The nature and origin of the carbonaceous matter (‘carbon’) in the gold-bearing reefs of the Archaean Witwatersrand basin of South Africa has long been a subject of controversy and debate. The importance of the carbon results from its direct association with the gold grade. The studies reported here were directed at resolving the nature and origin of carbon. Techniques used include stope-scale (macroscopic) mapping, mesoscopic (hand specimen) examination, and microscopic studies incorporating the use of optical reflectance measurement. Macroscopic mapping has demonstrated the braided habit of carbon bodies over tens of square metres, with a close parallel to sedimentology. Mesoscopic observations, however, show the vein-like carbon seams are often cross-cutting sedimentary features, with the carbon occupying an anastomosing set of bed-parallel fractures. Microscopic observations show a globular form for the carbon and inclusions of uraninite particles. In seam carbon the globules are generally modified into elongated ‘spindles’ oriented perpendicular to bedding. Optical properties are dominated by generally high reflectance and anisotropy with a ‘swirling’ liquid crystal structure, classifying seam carbon as ‘carbonaceous mesophase’. It is this fine mesophase texture that has previously been wrongly attributed to plant (algal) morphology. Highly significantly, the optical anisotropy is bed perpendicular (rather than bed parallel as in normal sedimentary burial) indicating mesophase formation during fracture opening.

Both reflectance and bireflectance of the seam mesophase show a range of values at all scales. No stratigraphic or depth trends were apparent, though geographic variation points to localization of the maximum temperature event(s). Given high anisotropies, maximum reflectance values in the 4–8% Ro range and minima in the 1–2% Ro range give arithmetic mean reflectance values of about 4.0% Ro. Kinetic modelling equates these values with short term (50 000 years) temperature events of c. 400°C or burial temperatures of c. 280°C. Lower reflectance values of c. 2.0% Ro obtained from the shales suggests thermal detachment of permeable and impermeable beds, a characteristic of pulsed hydrothermal flux. The included uraninite grains influence the orientation of the surrounding anisotropic mesophase demonstrating that uraninite predated the mesophase formation event. Regional palaeo-stress ‘frozen’ into the mesophase anisotropy indicates a NW–SE deviatoric stress.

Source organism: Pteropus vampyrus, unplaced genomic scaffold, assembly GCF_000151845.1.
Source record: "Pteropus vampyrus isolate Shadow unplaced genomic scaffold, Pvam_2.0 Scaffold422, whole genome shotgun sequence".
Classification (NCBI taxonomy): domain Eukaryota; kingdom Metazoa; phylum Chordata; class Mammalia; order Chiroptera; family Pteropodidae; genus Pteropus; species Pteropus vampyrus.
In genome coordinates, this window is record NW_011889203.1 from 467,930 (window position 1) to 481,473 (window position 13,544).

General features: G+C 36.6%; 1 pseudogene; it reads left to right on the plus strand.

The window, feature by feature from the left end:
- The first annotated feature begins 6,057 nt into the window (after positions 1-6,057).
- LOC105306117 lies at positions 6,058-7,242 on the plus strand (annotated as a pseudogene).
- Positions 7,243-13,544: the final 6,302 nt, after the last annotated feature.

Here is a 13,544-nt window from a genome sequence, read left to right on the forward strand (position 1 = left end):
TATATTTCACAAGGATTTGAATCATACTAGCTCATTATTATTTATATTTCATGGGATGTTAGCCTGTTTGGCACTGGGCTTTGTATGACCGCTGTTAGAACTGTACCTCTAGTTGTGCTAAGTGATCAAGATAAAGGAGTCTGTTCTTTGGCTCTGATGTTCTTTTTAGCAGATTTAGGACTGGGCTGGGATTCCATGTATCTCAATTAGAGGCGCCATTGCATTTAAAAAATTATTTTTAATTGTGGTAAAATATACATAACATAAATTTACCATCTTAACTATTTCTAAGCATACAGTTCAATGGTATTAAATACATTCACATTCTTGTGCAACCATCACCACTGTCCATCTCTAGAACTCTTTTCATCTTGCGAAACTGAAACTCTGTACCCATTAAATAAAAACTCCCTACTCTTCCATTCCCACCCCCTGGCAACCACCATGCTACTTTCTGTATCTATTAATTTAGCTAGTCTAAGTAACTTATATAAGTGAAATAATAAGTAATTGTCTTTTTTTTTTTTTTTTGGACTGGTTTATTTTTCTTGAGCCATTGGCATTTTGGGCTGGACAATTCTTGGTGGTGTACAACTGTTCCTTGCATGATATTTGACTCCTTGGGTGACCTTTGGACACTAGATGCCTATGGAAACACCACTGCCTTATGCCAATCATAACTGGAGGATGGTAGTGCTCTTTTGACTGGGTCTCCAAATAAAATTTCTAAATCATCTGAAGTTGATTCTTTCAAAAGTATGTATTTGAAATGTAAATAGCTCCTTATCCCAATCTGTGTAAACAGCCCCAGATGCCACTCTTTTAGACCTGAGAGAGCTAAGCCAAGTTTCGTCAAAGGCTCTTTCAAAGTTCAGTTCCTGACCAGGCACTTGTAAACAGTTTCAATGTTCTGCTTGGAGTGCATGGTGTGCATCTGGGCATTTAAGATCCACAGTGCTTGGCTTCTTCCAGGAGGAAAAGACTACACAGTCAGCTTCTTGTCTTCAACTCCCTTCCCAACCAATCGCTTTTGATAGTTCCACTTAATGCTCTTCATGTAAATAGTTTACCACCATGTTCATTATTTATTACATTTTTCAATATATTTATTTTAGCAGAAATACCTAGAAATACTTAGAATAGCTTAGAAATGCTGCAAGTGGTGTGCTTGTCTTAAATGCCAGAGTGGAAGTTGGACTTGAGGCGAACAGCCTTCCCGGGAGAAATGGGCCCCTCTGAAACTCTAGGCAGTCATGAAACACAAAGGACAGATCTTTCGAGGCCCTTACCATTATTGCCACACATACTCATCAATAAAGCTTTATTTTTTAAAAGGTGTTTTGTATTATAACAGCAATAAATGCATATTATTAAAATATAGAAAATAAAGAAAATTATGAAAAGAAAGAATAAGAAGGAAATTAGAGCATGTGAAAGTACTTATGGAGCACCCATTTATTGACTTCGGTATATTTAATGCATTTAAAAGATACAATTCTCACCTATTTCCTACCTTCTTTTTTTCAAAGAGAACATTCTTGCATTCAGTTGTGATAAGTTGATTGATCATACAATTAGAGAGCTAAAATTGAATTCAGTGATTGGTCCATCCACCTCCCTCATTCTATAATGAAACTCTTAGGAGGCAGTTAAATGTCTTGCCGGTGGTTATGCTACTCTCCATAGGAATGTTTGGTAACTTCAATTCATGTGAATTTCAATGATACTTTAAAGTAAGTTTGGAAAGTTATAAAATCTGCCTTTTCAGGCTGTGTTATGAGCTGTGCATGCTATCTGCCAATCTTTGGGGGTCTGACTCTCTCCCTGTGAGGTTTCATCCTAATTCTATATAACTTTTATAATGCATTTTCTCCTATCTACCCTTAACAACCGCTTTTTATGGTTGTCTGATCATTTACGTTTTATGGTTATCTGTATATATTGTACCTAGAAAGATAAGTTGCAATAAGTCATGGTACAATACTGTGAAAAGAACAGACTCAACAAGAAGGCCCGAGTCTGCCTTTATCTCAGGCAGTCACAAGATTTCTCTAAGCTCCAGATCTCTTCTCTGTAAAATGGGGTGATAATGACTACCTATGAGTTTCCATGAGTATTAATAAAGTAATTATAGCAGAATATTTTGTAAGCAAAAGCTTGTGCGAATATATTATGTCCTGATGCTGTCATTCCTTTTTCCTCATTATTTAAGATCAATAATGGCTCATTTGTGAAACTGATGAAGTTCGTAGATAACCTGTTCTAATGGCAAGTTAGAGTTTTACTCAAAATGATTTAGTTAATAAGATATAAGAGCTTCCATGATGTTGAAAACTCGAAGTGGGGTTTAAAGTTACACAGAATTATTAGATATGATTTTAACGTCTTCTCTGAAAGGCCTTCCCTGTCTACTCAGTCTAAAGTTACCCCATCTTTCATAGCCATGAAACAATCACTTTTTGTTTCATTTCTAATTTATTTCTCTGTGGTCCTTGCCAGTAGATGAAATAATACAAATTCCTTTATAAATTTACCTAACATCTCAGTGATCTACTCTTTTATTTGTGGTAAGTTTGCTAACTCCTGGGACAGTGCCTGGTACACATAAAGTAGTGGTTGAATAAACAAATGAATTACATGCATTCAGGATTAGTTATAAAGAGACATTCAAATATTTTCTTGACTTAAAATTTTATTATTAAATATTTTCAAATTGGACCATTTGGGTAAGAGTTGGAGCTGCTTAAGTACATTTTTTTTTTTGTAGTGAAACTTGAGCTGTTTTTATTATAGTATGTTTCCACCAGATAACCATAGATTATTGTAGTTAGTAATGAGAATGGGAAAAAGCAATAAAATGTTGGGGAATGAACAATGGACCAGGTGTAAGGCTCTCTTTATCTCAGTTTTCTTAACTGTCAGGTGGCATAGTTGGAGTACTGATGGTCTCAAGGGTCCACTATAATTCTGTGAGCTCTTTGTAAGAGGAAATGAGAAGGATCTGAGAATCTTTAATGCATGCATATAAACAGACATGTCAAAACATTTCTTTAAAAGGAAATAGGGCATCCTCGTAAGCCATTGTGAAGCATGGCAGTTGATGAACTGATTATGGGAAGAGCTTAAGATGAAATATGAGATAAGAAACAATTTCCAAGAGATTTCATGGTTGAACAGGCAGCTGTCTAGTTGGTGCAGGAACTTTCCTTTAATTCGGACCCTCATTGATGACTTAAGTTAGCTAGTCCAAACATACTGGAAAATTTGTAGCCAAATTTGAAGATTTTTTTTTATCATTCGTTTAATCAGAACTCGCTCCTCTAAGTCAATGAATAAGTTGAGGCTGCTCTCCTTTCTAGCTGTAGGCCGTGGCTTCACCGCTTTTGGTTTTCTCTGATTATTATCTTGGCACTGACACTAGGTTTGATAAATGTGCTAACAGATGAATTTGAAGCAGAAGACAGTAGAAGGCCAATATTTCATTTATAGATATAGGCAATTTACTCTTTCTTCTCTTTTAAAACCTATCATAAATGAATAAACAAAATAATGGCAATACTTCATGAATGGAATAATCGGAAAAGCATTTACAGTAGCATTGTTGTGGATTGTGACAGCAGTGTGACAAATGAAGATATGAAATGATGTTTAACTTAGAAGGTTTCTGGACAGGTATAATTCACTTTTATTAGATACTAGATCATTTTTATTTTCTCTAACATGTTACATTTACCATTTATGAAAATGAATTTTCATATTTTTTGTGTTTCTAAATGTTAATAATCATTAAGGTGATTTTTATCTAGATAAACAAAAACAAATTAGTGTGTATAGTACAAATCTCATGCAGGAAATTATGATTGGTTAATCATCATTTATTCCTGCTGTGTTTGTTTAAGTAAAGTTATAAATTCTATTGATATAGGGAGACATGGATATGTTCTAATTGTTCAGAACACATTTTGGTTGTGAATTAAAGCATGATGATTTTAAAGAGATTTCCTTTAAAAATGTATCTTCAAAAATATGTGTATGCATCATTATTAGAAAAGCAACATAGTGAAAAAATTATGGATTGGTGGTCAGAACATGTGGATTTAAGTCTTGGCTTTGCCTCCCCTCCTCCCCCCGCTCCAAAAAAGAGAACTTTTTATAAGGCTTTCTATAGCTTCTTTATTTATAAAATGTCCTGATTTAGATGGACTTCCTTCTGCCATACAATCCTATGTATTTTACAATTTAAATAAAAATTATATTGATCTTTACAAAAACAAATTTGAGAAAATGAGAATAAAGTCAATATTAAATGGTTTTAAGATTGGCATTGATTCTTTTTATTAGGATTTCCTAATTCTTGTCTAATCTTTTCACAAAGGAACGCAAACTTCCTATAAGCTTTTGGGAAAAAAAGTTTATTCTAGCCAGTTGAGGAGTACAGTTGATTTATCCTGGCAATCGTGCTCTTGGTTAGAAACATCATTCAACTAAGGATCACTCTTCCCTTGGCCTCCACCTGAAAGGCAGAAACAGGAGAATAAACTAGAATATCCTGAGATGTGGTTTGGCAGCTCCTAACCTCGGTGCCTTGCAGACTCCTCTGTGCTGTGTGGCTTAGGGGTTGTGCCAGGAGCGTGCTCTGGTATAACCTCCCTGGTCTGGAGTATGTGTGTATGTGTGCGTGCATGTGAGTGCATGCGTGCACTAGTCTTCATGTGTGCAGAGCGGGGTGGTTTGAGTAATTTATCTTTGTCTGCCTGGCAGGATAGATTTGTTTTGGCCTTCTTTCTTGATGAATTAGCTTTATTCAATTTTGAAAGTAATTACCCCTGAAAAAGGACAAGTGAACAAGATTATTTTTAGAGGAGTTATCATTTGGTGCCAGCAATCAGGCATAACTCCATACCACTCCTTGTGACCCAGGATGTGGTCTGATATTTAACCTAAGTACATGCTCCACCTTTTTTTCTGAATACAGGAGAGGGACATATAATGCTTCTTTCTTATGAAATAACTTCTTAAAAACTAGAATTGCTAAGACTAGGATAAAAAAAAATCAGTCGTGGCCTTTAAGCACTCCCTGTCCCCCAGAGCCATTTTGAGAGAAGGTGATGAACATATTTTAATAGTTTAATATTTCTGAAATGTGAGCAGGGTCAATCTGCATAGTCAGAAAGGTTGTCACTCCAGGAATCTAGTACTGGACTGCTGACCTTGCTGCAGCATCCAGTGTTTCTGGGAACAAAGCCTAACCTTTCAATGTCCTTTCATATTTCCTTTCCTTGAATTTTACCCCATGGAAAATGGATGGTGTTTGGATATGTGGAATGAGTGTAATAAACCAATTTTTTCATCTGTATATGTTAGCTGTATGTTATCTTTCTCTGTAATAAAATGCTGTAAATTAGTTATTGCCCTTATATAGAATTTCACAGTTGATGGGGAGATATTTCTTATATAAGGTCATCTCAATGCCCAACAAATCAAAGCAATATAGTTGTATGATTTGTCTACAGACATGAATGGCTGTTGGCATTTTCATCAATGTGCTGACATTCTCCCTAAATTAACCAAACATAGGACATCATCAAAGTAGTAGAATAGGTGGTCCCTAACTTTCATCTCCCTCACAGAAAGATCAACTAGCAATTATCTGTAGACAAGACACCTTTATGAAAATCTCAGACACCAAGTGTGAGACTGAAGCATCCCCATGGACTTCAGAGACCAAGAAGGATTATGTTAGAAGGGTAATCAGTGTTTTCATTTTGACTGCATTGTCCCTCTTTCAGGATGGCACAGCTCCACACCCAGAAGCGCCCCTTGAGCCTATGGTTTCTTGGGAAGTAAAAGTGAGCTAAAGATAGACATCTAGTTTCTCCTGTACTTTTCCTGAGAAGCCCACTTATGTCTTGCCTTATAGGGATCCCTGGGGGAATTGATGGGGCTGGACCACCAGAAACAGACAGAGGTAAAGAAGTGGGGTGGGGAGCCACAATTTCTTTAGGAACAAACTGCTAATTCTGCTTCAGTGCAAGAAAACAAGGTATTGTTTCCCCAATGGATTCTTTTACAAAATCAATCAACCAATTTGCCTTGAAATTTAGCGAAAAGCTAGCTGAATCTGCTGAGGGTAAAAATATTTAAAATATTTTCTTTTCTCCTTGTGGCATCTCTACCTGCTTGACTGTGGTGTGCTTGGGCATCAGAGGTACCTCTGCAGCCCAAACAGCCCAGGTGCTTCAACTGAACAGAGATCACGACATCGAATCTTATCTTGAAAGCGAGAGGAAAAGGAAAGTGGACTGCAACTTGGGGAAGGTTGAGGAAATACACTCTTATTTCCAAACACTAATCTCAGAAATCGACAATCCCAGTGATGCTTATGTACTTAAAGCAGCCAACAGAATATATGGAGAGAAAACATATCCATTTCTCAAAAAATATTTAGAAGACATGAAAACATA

The combination of hydrocarbon, radiation and hydrothermal fluid flow marks Witwatersrand Basin pyrobitumens out as being different from conventional oil. Putative source rocks for the oil are identified in the intra-basinal Witwatersrand shale units. Lithological control in carbon seams is explained by the poro-perm and mechanical properties of the unconformity sequence of footwall, reef conglomerates and hanging wall quartzites favouring fracture along the unconformity surfaces. An overpressured oxidizing fluid created the fracture network that hosted the oil and also introduced uranium as uranyl ion. On meeting a reducing agent (oil), uraninite precipitated stabilizing the oil by polymerization. Further hotter hydrothermal flux then ‘coked’ the bitumen to often fibrous (spindle-shaped) mesophase. Continued flow deposited gold in the available pore spaces, most notably those formed by lateral contraction between mesophase spindles. The speculative role of methane in the reductive precipitation of gold is indicated by the presence of gold in any co-eval porosity largely independent of the mineral matrix.

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